The emancipation proclamation was an executive order by the American President Abraham Lincoln in January 1, 1863. Most of the Republicans were convinced that the struggle against the slaveholders’ revolt must become a confrontation against the concept of slavery itself. This was the reason these people were putting pressure on the President to proclaim an emancipation policy to free the slaves. However, Lincoln felt forced to balance the convictions because he did not want to lose support from the republicans. In this proclamation, he justified his intention to cripple the confederacy of the slaveholders in the southern states.
The inhuman treatment of the African-American slaves as personal property had a moral aspect which created the base for all these initiations. The aim of the proclamation was to change the federal legal status of the 3 million slaves to be free from bondage. The idea was that these free slaves would join the newly formed Union army and fight against the confederacy during American Civil war (Gaffey, 2013). The Union also gained advantage over the southern confederacy as they had support from the slaved for providing food for the Union Army. Despite the fact that Lincoln faced criticism from his cabinet who explained the emancipation proclamation for being too radical but to the president this proclamation was necessary to demonstrate the justice as well as the supremacy of the President. The cabinet also wanted to hold back the enforcement of the proclamation until the victory of the Union so that there was no problem regarding implementation.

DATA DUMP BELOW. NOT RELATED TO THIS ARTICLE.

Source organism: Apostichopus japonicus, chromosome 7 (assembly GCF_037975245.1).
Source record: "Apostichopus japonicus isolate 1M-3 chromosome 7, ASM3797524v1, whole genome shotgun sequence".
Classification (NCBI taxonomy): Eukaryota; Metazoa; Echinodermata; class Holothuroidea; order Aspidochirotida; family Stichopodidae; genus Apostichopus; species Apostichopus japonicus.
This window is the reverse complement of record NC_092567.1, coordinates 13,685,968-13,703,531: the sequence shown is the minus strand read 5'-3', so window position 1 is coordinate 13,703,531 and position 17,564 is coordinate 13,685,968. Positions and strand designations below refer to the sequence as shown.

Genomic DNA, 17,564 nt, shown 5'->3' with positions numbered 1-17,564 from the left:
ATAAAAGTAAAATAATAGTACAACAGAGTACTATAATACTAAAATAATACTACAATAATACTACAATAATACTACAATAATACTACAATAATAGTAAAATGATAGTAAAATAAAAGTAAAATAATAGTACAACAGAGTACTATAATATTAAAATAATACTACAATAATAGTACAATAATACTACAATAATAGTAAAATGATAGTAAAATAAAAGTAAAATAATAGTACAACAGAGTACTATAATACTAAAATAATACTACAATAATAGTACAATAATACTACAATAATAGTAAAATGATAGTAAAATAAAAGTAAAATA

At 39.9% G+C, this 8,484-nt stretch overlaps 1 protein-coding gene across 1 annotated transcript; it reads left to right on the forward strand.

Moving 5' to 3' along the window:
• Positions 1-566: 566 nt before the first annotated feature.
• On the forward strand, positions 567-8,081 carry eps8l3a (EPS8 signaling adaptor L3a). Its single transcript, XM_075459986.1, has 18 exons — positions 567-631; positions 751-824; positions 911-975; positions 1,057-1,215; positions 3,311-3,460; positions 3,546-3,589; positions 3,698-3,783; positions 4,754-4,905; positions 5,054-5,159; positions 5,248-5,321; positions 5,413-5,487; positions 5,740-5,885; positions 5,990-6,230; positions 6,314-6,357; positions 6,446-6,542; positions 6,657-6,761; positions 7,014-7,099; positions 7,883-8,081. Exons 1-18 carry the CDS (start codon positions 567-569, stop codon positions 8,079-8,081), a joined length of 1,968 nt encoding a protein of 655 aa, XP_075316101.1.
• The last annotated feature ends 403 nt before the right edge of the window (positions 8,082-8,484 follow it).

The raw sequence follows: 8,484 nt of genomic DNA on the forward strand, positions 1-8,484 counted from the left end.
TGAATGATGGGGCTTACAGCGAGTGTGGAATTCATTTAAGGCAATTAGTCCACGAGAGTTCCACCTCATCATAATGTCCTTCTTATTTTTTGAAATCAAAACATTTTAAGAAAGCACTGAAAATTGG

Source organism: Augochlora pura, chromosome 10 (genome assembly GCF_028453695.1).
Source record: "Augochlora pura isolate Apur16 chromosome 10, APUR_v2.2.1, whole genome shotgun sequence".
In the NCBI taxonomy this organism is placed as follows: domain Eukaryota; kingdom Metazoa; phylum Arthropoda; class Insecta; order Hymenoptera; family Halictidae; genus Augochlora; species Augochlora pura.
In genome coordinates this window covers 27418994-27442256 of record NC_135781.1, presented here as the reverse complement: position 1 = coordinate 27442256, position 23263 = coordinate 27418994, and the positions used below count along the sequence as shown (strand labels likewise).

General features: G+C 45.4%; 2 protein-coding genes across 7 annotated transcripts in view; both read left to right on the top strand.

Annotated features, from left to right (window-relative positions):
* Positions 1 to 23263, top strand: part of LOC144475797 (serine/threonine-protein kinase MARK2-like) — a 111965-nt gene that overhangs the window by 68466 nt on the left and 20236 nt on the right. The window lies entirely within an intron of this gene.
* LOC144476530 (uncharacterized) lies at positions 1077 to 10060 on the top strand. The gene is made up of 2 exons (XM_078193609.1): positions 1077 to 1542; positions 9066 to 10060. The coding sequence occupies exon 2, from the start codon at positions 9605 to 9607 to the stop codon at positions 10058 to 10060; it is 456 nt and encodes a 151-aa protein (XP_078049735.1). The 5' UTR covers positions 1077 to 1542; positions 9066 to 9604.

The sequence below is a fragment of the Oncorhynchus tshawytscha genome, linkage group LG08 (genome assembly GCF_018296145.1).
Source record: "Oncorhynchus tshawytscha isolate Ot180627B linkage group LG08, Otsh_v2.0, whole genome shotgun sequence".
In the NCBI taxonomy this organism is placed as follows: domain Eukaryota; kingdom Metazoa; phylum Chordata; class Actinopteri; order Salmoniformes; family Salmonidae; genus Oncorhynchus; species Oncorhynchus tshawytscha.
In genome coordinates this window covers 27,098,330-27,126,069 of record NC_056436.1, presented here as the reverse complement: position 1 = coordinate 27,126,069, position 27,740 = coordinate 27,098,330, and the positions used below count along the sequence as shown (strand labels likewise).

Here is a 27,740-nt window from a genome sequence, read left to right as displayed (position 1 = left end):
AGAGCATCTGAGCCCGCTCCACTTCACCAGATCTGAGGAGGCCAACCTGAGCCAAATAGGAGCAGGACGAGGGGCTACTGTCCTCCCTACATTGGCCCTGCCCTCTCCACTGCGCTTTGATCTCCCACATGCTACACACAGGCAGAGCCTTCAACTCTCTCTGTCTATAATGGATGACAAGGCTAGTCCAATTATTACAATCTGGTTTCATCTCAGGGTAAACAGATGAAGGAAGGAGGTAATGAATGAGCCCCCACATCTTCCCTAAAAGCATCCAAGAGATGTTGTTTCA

According to Whitney (2015), Lincoln’s goal was to abolish slavery by issuing the Proclamation and on the other hand, unification of the whole country. On December 6, 1865 the Civil War ended and slavery was obliterated. This was the influence of the emancipation Proclamation. Eventually it helped in solidifying the American Dream and everyone was granted equal with having equal opportunities.
Gaffey, A. J. (2013). Emancipating Lincoln: The Proclamation in Text, Context, and Memory by Harold Holzer. Rhetoric & Public Affairs, 16(4), 793-795.
Whitney, S. G. (2015). edged a constitutional protection of slave property that is not lightly abridged, at the same time that it proclaimed the injustice of slavery, transformed the character of the Civil War, and foreshadowed the Thirteenth Amendment. The Encyclopedia of Civil Liberties in America, 313.
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